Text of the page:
Buddhist teacher Marlene Jones dies, will be remembered as “singular pioneer” for sangha diversity

After news broke yesterday that dharma teacher Dr. Marlene Jones had recently suffered a cardiac arrest and “was apparently close to death,” the word comes today that Jones has in fact now passed. Jones taught at Spirit Rock Meditation Center and also worked closely with the SFZC sangha. She had a doctorate in International Multicultural Education and started Spirit Rock’s retreats for people of color in 1991. Well-being ceremonies for Dr. Jones were held at SFZC and Tassajara Mountain Center on Tuesday.

Dharma friend and meditation teacher Larry Yang released the following statement:

With a sad heart and deepest sympathies, I share with you that our dharma family member, friend, teacher, and colleague — Marlene Jones — has passed away at 4:51 pm today. She passed with her close family surrounding her and her transition was described as “so peaceful.” The family is aware of all the vigils being offered by our communities and are deeply appreciative of the offering of our hearts to them.

Marlene was a singular pioneer for and force behind multiculturalism at a time when our collective mainstream community consciousness was completely not aware of how these issues affect so many people’s participation in the dharma.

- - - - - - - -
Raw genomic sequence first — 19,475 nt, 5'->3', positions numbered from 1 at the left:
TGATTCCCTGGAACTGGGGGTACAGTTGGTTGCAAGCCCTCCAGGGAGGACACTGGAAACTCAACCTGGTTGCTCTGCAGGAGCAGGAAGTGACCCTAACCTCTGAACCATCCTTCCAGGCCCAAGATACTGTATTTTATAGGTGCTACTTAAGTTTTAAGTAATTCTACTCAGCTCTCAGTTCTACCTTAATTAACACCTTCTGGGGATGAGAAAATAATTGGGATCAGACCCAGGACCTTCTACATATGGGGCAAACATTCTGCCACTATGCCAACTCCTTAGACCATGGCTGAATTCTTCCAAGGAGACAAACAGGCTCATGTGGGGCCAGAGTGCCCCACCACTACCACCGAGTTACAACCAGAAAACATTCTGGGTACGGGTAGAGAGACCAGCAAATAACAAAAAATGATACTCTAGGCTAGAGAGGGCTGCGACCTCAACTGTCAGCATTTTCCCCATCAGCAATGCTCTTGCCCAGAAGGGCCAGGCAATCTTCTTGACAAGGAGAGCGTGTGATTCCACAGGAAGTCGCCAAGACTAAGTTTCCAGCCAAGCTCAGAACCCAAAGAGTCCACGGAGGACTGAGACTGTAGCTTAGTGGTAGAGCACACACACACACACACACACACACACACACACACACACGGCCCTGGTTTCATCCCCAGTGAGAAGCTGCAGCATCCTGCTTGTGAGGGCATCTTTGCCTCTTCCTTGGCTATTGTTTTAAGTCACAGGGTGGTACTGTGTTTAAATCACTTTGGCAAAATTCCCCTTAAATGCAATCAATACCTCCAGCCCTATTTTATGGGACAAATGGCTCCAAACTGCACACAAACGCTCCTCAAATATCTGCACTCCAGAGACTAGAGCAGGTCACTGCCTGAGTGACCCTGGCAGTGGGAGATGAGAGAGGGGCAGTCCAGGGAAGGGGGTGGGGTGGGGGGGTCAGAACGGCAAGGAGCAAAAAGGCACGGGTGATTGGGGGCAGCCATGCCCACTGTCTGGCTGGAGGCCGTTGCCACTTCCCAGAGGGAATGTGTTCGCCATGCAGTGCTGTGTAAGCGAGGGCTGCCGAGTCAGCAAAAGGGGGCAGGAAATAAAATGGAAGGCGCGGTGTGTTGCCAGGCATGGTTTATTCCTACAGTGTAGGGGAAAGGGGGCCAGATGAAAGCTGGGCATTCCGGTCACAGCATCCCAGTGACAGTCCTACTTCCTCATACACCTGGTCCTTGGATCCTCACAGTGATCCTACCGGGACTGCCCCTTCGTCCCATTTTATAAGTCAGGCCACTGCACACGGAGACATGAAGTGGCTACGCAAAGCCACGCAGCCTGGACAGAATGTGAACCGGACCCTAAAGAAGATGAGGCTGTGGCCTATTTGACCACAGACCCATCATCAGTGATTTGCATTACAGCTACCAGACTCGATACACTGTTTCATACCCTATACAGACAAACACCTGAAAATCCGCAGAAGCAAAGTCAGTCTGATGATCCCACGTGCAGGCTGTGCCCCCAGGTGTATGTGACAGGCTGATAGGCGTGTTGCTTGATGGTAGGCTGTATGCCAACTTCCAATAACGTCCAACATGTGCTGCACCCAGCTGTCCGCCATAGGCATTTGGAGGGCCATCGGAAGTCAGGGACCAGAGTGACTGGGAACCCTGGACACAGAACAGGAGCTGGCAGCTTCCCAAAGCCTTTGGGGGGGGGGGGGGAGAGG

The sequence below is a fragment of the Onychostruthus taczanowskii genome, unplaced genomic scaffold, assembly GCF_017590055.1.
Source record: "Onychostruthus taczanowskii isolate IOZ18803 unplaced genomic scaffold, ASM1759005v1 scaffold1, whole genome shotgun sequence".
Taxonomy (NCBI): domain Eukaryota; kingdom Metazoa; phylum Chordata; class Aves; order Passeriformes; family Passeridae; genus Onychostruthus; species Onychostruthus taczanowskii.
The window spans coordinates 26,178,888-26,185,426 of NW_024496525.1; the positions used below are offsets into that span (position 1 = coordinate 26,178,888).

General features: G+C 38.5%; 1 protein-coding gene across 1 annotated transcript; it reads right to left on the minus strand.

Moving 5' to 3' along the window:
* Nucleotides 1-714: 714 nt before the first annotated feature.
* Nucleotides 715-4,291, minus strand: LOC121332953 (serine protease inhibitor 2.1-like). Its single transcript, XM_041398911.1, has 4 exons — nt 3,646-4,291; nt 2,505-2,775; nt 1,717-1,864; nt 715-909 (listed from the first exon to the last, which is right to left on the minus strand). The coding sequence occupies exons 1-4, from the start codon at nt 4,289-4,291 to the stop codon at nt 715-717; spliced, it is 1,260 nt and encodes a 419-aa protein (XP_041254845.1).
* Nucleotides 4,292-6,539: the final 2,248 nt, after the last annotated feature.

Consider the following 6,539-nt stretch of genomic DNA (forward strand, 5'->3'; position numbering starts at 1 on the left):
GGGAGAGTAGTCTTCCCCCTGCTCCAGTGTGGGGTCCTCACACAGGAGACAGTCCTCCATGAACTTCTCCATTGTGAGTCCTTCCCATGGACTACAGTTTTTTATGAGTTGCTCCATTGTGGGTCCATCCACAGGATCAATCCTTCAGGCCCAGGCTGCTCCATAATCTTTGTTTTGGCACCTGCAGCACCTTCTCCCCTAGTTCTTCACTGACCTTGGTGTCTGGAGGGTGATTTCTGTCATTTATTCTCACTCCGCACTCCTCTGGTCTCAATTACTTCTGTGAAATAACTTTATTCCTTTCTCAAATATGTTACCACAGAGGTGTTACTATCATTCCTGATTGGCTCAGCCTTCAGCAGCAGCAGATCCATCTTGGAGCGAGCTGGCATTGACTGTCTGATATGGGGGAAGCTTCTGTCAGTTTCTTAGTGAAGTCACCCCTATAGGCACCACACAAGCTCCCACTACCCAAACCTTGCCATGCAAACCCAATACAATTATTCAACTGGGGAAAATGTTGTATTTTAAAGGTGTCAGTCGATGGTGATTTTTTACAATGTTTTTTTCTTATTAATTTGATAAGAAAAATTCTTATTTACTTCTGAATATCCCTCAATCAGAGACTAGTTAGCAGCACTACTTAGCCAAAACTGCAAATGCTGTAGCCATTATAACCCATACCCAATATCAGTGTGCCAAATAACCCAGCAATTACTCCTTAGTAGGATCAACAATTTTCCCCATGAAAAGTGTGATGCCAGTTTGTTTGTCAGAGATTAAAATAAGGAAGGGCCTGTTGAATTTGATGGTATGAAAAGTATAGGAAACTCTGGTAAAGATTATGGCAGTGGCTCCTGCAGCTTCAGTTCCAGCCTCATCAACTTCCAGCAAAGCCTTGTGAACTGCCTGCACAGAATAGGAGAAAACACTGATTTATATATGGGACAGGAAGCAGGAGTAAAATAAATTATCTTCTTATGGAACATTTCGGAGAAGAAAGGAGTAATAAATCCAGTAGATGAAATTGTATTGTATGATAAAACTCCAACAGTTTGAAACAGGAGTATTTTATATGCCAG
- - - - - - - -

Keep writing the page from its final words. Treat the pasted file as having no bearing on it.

For almost 20 years, Marlene has worked in bringing the dharma to diverse communities and revealing how much awareness and consciousness we yet need in order to do so. Among other things, she was instrumental in creating the first Diversity Council at Spirit Rock, the first daylongs for People of Color, the sitting group for Women of Color, the first residential retreats for People of Color, and the first diversity trainings at Spirit Rock. She has taught many events at Spirit Rock including Monday nights. She worked tirelessly as the chair of the Diversity Council to create change in programming, staffing, and organizational structures. She served on the Spirit Rock Board for many years. Her contributions to Spirit Rock are an indispensable part of our history and legacy as being one of the leaders in creating access for the dharma to Western culture. One example is that programming at Spirit Rock and EBMC would not be where it is today without standing on the shoulders of her dedication, commitment and love for the Buddha’s Teachings.

Please take a moment to offer blessings on Marlene’s shift to another existence, as well as to honor all the contributions she made to our lives in the dharma.

With deep respect and honoring,
Larry